But words also heal. Ruth’s life was not an easy one. Her husband died young, before they had any children. She left her home to go to a foreign land with her mother-in-law. She was a childless widow, one of the lowliest of the low in biblical times. She was destitute, and she was trying to support her elderly mother-in-law.
It was in that place of brokenness that Boaz spoke kindly to her. His words were always life-giving, life-sustaining. He spoke words of kindness, words of encouragement. He spoke words that flowed from a heart of goodness.
“I hope I continue to please you, sir,” she replied. “You have comforted me by speaking so kindly to me, even though I am not one of your workers.” Ruth 2:13
Boaz took it upon himself to protect Ruth. Have you ever been in a vulnerable situation? Few things are better than to know someone has your back, someone is there to protect you.
Again, Ruth was extremely vulnerable as a young widow in biblical times. She was unable to work, unable to provide for herself or anyone else. She had no one to stand up for her, to protect her from the violence of the day. She was alone with her (also vulnerable) elderly mother-in-law.
Boaz recognized her vulnerability, and he pledged to protect her. He told his workers to be kind to her, not to harass or harm her in any way. He was looking out for Ruth.
And pull out some heads of barley from the bundles and drop them on purpose for her. Let her pick them up, and don’t give her a hard time!” Ruth 2:16
Boaz was with Ruth to the end. Boaz made a commitment to Ruth. It was not a short-term, here today gone tomorrow mentality. It was a stay with me until the end attitude. He wanted Ruth to stay in his fields, let him watch over her until the end of the harvest. He wanted to make sure she was cared for, provided for until the end.
Boaz had a long-range mentality instead of a desire for immediate gratification.
Then Ruth said, “What’s more, Boaz even told me to come back and stay with his harvesters until the entire harvest is completed.” Ruth 2:21
Boaz had a deep respect for Ruth and did everything to protect her reputation. Boaz knew Ruth’s story, knew her heartache and her pain. He also knew her commitment to care for her mother-in-law, even though it was not truly Ruth’s responsibility. Boaz knew Ruth’s shining reputation and wanted to do everything he could to protect it.
Mutual respect is an essential quality for any relationship. That was what Boaz was all about.
“The Lord bless you, my daughter!” Boaz exclaimed. “You are showing even more family loyalty now than you did before, for you have not gone after a younger man, whether rich or poor. Now don’t worry about a thing, my daughter. I will do what is necessary, for everyone in town knows you are a virtuous woman…So Ruth lay at Boaz’s feet until the morning, but she got up before it was light enough for people to recognize each other. For Boaz had said, “No one must know that a woman was here at the threshing floor.” Ruth 3:10-11, 14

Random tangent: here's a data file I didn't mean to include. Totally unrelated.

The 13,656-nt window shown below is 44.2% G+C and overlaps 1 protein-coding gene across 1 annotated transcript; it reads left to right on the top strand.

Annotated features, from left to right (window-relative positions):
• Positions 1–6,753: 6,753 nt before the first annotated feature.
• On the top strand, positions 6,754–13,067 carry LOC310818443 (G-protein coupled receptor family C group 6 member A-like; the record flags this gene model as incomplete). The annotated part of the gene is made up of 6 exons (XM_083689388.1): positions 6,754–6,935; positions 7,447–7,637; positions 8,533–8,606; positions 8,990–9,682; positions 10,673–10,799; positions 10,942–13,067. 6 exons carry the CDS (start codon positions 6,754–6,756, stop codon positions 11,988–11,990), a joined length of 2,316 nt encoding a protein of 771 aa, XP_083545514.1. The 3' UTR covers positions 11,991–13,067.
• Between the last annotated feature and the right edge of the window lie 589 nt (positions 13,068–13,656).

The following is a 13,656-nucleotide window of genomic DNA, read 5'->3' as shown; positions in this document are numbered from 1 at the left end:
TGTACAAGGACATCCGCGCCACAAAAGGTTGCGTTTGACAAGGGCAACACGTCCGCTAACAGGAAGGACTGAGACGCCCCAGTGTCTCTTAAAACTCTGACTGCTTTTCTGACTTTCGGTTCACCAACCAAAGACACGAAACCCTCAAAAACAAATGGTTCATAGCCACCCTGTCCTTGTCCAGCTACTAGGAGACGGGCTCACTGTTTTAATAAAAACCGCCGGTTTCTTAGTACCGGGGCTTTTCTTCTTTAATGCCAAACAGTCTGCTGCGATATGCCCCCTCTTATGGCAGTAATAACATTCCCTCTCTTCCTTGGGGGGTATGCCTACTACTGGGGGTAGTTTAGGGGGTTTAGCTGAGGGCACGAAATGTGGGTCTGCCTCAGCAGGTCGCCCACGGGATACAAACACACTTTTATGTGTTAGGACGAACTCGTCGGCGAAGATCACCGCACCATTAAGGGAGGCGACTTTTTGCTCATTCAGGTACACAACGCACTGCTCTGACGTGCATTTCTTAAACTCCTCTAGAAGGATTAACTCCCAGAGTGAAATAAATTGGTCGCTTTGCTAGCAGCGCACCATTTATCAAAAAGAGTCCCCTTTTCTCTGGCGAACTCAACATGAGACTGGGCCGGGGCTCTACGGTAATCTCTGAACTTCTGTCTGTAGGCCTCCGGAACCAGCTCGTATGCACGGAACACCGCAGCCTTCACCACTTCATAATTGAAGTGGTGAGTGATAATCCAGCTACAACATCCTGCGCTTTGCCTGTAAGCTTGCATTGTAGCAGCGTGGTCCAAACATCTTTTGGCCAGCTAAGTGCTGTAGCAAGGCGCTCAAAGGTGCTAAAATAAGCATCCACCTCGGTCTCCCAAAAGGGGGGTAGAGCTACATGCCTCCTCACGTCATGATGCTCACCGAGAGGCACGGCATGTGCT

Boaz was a man of his word. Have you ever known someone who said one thing and did another? Me too.
But that was not Boaz. He told Ruth he would take care of everything, and that’s exactly what he did. He immediately went to the other kinsman-redeemer, asking for the right to take Ruth as his wife. He started the relationship right, by keeping his word.
A man who keeps his word in the small things can also be trusted with the big things. Make sure your potential Boaz is a man of his word.
Boaz went to the town gate and took a seat there. Just then the family redeemer he had mentioned came by, so Boaz called out to him, “Come over here and sit down, friend. I want to talk to you.”… I thought I should speak to you about it so that you can redeem it if you wish. If you want the land, then buy it here in the presence of these witnesses. But if you don’t want it, let me know right away, because I am next in line to redeem it after you.” Ruth :1-4
Boaz left a godly legacy for Ruth and her descendants. You know the beautiful ending of this story? Boaz and Ruth truly lived happily ever after. Their relationship was blessed and beautiful. Boaz took a broken young lady and stepped in to become the one God used to redeem her pain.
They were blessed with a son, a son who became the grandfather of a king and an ancestor of the King of Kings. Boaz and his kindness left a legacy that we still benefit from today.
The neighbor women said, “Now at last Naomi has a son again!” And they named him Obed. He became the father of Jesse and the grandfather of David. Ruth 4:17
I don’t know where you are this week with love in the air. Maybe you are still reeling from the shock, the pain, of a marriage that ended too suddenly. Maybe you are lonely, waiting for that special someone. Maybe you are dating, asking God if this is the one. Or maybe you are walking in redemption, the beauty of a broken life restored.
Wherever you are on this journey, make sure you are looking for a Boaz, a man who will love and respect and protect. Make sure you are looking for one who will leave a godly legacy.